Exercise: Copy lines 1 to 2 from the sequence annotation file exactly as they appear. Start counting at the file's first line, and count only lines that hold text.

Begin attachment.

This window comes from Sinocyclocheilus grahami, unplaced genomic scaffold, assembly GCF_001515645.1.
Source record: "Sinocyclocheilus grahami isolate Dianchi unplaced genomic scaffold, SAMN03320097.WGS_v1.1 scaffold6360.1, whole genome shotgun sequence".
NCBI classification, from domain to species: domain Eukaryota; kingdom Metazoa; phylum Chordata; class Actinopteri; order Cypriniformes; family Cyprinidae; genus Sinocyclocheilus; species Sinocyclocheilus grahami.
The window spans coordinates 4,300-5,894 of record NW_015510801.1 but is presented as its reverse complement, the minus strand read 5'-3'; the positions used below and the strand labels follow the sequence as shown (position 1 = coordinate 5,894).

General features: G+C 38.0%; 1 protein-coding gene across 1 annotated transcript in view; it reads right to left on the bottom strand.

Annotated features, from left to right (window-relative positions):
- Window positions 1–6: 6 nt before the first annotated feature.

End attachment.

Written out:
This window comes from Sinocyclocheilus grahami, unplaced genomic scaffold, assembly GCF_001515645.1.
Source record: "Sinocyclocheilus grahami isolate Dianchi unplaced genomic scaffold, SAMN03320097.WGS_v1.1 scaffold6360.1, whole genome shotgun sequence".